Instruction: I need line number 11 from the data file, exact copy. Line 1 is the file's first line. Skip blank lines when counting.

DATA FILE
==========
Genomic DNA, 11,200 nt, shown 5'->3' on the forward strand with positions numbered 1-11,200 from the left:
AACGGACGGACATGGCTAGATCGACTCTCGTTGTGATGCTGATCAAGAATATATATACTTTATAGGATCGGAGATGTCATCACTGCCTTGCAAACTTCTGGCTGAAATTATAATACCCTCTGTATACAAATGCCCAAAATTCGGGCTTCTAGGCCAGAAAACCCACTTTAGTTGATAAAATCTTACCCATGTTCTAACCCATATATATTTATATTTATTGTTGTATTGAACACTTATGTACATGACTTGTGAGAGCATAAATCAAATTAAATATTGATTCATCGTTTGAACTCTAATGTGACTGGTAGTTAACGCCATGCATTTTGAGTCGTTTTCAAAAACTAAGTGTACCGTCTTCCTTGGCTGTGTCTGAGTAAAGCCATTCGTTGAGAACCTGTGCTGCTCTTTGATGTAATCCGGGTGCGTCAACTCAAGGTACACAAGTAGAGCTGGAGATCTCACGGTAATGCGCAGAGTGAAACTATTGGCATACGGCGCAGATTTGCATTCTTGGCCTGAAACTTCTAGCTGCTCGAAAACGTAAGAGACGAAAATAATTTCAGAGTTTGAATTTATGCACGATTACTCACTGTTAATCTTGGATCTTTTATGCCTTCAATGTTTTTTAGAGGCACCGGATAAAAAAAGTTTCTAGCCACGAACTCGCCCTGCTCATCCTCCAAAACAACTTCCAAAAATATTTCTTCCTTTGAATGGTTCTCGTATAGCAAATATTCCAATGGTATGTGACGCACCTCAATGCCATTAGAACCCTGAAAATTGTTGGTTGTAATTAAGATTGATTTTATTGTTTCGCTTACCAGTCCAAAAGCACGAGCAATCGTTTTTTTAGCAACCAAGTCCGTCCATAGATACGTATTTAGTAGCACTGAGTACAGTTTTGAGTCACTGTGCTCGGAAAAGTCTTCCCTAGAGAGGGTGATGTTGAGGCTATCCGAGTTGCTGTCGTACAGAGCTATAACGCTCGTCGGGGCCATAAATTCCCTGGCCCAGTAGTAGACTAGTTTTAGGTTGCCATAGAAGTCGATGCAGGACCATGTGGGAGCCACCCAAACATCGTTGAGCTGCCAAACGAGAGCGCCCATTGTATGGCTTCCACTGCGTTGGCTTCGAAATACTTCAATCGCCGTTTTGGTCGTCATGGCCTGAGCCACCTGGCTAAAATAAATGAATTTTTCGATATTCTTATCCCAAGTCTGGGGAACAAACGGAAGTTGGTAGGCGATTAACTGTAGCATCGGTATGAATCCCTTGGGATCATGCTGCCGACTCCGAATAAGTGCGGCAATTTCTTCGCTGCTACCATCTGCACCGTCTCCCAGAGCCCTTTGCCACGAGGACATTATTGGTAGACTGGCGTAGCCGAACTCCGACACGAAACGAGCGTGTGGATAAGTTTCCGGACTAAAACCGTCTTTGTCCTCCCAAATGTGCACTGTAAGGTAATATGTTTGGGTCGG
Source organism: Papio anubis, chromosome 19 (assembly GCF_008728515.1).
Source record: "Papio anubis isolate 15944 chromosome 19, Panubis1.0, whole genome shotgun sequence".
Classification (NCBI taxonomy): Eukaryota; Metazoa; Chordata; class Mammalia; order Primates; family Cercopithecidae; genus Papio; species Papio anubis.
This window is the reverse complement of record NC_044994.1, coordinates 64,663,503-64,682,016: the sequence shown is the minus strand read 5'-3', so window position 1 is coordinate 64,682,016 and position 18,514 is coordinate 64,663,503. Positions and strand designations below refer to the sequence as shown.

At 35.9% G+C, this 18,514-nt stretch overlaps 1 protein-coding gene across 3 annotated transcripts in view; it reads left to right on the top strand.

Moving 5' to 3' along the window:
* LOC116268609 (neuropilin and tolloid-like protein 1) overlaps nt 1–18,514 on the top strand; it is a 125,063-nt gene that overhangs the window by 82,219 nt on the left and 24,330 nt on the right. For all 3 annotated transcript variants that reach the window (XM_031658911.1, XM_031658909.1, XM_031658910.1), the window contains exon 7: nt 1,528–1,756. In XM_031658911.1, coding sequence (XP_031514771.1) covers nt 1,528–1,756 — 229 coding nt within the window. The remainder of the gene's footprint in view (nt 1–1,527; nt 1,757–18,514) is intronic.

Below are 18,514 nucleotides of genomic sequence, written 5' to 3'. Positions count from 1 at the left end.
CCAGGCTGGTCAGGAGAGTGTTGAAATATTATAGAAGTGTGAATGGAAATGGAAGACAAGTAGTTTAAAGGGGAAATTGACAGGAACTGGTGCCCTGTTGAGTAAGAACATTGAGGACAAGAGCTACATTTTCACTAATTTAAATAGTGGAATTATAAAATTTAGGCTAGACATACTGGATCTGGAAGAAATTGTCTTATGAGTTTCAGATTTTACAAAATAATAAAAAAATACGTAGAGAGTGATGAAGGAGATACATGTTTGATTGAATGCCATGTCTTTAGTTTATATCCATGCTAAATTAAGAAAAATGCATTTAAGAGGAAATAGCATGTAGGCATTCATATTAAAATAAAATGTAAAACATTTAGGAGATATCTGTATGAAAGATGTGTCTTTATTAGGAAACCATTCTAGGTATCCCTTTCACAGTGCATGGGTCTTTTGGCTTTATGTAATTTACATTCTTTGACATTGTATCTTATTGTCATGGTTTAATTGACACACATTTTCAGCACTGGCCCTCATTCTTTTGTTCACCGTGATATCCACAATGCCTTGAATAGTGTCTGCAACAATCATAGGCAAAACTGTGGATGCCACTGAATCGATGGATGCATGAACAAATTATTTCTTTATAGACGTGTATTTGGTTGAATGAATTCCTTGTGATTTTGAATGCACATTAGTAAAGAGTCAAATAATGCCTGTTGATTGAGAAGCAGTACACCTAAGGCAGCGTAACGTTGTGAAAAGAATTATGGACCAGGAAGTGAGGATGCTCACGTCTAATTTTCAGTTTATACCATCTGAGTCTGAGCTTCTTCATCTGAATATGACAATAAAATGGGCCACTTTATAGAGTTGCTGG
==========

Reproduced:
CCAGGCTGGTCAGGAGAGTGTTGAAATATTATAGAAGTGTGAATGGAAATGGAAGACAAGTAGTTTAAAGGGGAAATTGACAGGAACTGGTGCCCTGTTGAGTAAGAACATTGAGGACAAGAGCTACATTTTCACTAATTTAAATAGTGGAATTATAAAATTTAGGCTAGACATACTGGATCTGGAAGAAATTGTCTTATGAGTTTCAGATTTTACAAAATAATAAAAAAATACGTAGAGAGTGATGAAGGAGATACATGTTTGATTGAATGCCATGTCTTTAGTTTATATCCATGCTAAATTAAGAAAAATGCATTTAAGAGGAAATAGCATGTAGGCATTCATATTAAAATAAAATGTAAAACATTTAGGAGATATCTGTATGAAAGATGTGTCTTTATTAGGAAACCATTCTAGGTATCCCTTTCACAGTGCATGGGTCTTTTGGCTTTATGTAATTTACATTCTTTGACATTGTATCTTATTGTCATGGTTTAATTGACACACATTTTCAGCACTGGCCCTCATTCTTTTGTTCACCGTGATATCCACAATGCCTTGAATAGTGTCTGCAACAATCATAGGCAAAACTGTGGATGCCACTGAATCGATGGATGCATGAACAAATTATTTCTTTATAGACGTGTATTTGGTTGAATGAATTCCTTGTGATTTTGAATGCACATTAGTAAAGAGTCAAATAATGCCTGTTGATTGAGAAGCAGTACACCTAAGGCAGCGTAACGTTGTGAAAAGAATTATGGACCAGGAAGTGAGGATGCTCACGTCTAATTTTCAGTTTATACCATCTGAGTCTGAGCTTCTTCATCTGAATATGACAATAAAATGGGCCACTTTATAGAGTTGCTGG